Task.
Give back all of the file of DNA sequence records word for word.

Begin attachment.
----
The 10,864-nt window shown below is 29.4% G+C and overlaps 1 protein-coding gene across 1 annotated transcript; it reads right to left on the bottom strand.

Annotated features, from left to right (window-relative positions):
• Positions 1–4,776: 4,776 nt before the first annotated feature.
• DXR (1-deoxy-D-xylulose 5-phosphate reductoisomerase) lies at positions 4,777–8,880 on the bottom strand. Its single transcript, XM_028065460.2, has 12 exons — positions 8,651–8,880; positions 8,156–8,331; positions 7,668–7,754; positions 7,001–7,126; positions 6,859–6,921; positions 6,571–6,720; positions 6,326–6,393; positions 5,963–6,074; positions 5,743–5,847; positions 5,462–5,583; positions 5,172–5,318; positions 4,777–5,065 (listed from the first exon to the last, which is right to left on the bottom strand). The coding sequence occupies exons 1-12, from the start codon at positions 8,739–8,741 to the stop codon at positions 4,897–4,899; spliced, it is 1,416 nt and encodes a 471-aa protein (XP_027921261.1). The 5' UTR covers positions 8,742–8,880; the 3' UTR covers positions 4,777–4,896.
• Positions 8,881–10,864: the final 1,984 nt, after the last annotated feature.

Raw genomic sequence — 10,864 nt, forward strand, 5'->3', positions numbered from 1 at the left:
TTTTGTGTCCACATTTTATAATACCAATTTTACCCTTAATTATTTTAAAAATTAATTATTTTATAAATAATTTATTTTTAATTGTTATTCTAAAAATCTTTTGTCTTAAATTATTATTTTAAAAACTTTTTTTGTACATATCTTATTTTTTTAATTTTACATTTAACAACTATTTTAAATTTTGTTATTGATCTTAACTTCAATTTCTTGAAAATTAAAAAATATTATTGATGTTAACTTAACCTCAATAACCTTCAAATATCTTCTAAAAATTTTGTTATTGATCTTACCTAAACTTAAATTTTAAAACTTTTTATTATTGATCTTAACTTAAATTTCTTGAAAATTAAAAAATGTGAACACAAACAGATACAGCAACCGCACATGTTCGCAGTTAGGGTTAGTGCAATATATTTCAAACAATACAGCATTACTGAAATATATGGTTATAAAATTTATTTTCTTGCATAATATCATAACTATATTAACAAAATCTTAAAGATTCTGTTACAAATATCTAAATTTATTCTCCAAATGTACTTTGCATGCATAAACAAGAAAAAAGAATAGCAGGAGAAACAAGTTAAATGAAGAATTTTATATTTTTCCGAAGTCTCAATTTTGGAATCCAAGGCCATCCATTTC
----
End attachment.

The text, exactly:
The 10,864-nt window shown below is 29.4% G+C and overlaps 1 protein-coding gene across 1 annotated transcript; it reads right to left on the bottom strand.

Annotated features, from left to right (window-relative positions):
• Positions 1–4,776: 4,776 nt before the first annotated feature.
• DXR (1-deoxy-D-xylulose 5-phosphate reductoisomerase) lies at positions 4,777–8,880 on the bottom strand. Its single transcript, XM_028065460.2, has 12 exons — positions 8,651–8,880; positions 8,156–8,331; positions 7,668–7,754; positions 7,001–7,126; positions 6,859–6,921; positions 6,571–6,720; positions 6,326–6,393; positions 5,963–6,074; positions 5,743–5,847; positions 5,462–5,583; positions 5,172–5,318; positions 4,777–5,065 (listed from the first exon to the last, which is right to left on the bottom strand). The coding sequence occupies exons 1-12, from the start codon at positions 8,739–8,741 to the stop codon at positions 4,897–4,899; spliced, it is 1,416 nt and encodes a 471-aa protein (XP_027921261.1). The 5' UTR covers positions 8,742–8,880; the 3' UTR covers positions 4,777–4,896.
• Positions 8,881–10,864: the final 1,984 nt, after the last annotated feature.

Raw genomic sequence — 10,864 nt, forward strand, 5'->3', positions numbered from 1 at the left:
TTTTGTGTCCACATTTTATAATACCAATTTTACCCTTAATTATTTTAAAAATTAATTATTTTATAAATAATTTATTTTTAATTGTTATTCTAAAAATCTTTTGTCTTAAATTATTATTTTAAAAACTTTTTTTGTACATATCTTATTTTTTTAATTTTACATTTAACAACTATTTTAAATTTTGTTATTGATCTTAACTTCAATTTCTTGAAAATTAAAAAATATTATTGATGTTAACTTAACCTCAATAACCTTCAAATATCTTCTAAAAATTTTGTTATTGATCTTACCTAAACTTAAATTTTAAAACTTTTTATTATTGATCTTAACTTAAATTTCTTGAAAATTAAAAAATGTGAACACAAACAGATACAGCAACCGCACATGTTCGCAGTTAGGGTTAGTGCAATATATTTCAAACAATACAGCATTACTGAAATATATGGTTATAAAATTTATTTTCTTGCATAATATCATAACTATATTAACAAAATCTTAAAGATTCTGTTACAAATATCTAAATTTATTCTCCAAATGTACTTTGCATGCATAAACAAGAAAAAAGAATAGCAGGAGAAACAAGTTAAATGAAGAATTTTATATTTTTCCGAAGTCTCAATTTTGGAATCCAAGGCCATCCATTTC